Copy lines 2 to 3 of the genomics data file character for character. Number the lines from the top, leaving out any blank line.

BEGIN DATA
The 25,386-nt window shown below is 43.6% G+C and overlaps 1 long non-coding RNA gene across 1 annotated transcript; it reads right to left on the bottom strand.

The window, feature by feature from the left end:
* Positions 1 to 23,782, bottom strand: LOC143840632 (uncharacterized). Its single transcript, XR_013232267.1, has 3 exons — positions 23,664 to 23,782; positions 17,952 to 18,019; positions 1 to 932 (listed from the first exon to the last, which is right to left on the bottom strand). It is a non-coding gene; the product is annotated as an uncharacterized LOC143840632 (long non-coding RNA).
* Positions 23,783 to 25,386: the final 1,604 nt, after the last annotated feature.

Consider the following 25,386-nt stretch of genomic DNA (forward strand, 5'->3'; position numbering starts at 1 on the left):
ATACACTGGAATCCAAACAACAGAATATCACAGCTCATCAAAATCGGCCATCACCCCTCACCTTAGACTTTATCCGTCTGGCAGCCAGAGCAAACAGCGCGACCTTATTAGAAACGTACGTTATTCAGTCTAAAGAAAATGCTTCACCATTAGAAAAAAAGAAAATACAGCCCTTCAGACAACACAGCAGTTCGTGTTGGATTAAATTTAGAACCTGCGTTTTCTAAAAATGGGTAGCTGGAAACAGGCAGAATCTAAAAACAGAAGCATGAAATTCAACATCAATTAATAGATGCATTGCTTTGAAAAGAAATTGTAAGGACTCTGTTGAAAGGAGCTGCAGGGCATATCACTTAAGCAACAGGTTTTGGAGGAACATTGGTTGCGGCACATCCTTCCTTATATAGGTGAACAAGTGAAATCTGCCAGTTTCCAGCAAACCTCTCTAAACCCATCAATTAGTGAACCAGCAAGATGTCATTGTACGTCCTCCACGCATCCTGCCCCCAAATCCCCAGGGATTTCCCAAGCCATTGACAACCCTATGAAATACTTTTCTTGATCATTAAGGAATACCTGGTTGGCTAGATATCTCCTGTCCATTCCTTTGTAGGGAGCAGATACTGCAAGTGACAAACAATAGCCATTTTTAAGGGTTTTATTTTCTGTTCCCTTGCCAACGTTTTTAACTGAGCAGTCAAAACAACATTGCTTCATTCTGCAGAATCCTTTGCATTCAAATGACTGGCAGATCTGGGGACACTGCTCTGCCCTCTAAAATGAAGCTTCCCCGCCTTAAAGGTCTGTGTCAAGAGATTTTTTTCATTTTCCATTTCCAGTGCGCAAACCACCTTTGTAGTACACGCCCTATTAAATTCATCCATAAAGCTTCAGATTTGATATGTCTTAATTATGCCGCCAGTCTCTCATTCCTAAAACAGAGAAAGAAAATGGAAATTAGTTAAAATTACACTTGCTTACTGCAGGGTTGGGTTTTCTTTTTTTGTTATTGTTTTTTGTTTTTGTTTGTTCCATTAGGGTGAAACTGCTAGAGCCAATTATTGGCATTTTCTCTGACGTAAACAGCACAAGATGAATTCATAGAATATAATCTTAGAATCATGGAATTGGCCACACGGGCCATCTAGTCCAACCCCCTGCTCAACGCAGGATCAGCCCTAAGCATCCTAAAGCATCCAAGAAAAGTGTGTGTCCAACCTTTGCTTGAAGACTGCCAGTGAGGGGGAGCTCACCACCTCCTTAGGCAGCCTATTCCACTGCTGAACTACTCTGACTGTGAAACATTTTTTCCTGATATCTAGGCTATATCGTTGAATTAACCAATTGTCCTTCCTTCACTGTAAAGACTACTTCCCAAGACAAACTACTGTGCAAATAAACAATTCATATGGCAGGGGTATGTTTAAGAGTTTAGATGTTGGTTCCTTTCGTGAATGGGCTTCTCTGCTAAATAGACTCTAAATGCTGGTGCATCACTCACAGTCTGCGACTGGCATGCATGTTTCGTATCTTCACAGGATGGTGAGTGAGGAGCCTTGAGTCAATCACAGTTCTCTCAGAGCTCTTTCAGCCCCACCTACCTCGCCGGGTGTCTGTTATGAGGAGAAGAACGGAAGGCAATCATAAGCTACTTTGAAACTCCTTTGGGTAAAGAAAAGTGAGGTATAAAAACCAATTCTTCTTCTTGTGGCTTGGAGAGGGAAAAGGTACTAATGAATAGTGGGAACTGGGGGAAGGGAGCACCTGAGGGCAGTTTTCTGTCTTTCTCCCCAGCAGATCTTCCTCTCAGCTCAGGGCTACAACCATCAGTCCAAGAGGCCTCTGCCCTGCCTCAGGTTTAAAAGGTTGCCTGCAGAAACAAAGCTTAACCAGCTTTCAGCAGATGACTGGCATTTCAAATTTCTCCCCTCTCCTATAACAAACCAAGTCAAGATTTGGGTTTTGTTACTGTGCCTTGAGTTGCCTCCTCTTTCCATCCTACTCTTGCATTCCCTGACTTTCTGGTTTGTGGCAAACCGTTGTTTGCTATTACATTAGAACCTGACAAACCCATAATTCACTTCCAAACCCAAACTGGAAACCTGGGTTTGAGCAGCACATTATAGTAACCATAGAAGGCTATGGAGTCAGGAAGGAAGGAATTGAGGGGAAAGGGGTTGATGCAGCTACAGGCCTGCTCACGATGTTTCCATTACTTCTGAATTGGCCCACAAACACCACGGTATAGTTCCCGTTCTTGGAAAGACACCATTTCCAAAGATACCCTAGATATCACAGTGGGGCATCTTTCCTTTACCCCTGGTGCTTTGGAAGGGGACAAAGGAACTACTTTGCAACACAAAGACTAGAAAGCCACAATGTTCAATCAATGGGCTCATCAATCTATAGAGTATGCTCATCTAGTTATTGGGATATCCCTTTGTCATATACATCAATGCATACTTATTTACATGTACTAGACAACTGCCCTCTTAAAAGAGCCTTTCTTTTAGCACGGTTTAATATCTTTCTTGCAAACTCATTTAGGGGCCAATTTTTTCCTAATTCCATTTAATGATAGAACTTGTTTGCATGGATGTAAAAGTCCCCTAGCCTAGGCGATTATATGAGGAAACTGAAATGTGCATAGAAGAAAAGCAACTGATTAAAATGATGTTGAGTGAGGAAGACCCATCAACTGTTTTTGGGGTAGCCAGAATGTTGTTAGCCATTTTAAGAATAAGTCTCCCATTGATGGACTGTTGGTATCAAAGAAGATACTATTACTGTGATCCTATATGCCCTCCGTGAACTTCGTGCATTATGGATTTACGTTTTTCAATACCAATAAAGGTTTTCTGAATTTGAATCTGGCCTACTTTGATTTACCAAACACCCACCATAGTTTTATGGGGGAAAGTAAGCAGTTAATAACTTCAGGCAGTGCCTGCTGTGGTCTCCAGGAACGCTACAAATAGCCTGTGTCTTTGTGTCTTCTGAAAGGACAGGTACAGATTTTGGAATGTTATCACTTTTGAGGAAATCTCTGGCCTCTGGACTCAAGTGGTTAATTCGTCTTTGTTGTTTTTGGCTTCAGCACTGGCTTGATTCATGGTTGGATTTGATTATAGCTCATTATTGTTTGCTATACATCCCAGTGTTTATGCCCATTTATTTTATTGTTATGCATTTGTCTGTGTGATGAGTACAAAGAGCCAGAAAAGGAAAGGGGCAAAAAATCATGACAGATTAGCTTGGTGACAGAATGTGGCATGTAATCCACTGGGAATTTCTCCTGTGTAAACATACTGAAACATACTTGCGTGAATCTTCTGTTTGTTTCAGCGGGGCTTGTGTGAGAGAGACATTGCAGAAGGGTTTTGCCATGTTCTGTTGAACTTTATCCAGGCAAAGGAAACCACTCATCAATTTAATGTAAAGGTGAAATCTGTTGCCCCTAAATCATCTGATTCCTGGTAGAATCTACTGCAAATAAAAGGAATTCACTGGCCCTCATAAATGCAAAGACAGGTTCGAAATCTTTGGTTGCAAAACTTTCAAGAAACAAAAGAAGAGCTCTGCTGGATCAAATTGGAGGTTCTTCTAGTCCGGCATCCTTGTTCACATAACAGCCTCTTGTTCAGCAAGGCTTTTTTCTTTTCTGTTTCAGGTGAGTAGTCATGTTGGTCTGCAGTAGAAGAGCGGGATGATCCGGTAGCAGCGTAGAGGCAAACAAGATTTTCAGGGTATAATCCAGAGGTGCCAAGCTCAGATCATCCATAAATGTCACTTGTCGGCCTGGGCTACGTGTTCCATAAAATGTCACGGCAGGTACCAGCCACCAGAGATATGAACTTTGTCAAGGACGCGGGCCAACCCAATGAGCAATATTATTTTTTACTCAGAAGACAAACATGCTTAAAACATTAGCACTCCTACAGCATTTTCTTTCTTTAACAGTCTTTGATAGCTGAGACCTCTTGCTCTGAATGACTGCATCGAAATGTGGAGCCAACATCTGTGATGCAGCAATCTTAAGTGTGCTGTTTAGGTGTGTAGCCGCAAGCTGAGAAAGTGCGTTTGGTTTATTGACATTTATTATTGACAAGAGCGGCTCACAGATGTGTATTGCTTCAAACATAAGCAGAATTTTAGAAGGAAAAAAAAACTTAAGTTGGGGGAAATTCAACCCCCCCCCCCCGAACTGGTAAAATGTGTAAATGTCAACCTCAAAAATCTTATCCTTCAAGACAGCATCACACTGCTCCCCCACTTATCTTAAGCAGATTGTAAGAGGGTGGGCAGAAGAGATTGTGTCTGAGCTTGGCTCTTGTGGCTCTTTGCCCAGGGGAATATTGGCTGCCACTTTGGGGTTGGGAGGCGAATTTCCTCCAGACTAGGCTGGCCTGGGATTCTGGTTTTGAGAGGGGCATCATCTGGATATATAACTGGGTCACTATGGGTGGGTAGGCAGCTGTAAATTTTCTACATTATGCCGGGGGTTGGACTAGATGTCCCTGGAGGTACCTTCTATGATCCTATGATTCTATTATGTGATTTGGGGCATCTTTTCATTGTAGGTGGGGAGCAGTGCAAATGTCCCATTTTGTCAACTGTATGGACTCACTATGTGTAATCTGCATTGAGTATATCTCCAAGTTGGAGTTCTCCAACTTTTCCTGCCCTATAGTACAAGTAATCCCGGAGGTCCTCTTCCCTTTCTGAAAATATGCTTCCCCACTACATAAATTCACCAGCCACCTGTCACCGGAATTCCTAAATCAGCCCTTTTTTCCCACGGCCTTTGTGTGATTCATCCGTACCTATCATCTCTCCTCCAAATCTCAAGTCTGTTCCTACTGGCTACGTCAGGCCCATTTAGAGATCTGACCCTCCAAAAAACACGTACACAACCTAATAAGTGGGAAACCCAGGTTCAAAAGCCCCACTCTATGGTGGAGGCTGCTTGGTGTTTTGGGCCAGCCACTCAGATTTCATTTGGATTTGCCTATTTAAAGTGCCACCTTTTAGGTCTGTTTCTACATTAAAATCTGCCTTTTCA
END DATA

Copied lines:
The window, feature by feature from the left end:
* Positions 1 to 23,782, bottom strand: LOC143840632 (uncharacterized). Its single transcript, XR_013232267.1, has 3 exons — positions 23,664 to 23,782; positions 17,952 to 18,019; positions 1 to 932 (listed from the first exon to the last, which is right to left on the bottom strand). It is a non-coding gene; the product is annotated as an uncharacterized LOC143840632 (long non-coding RNA).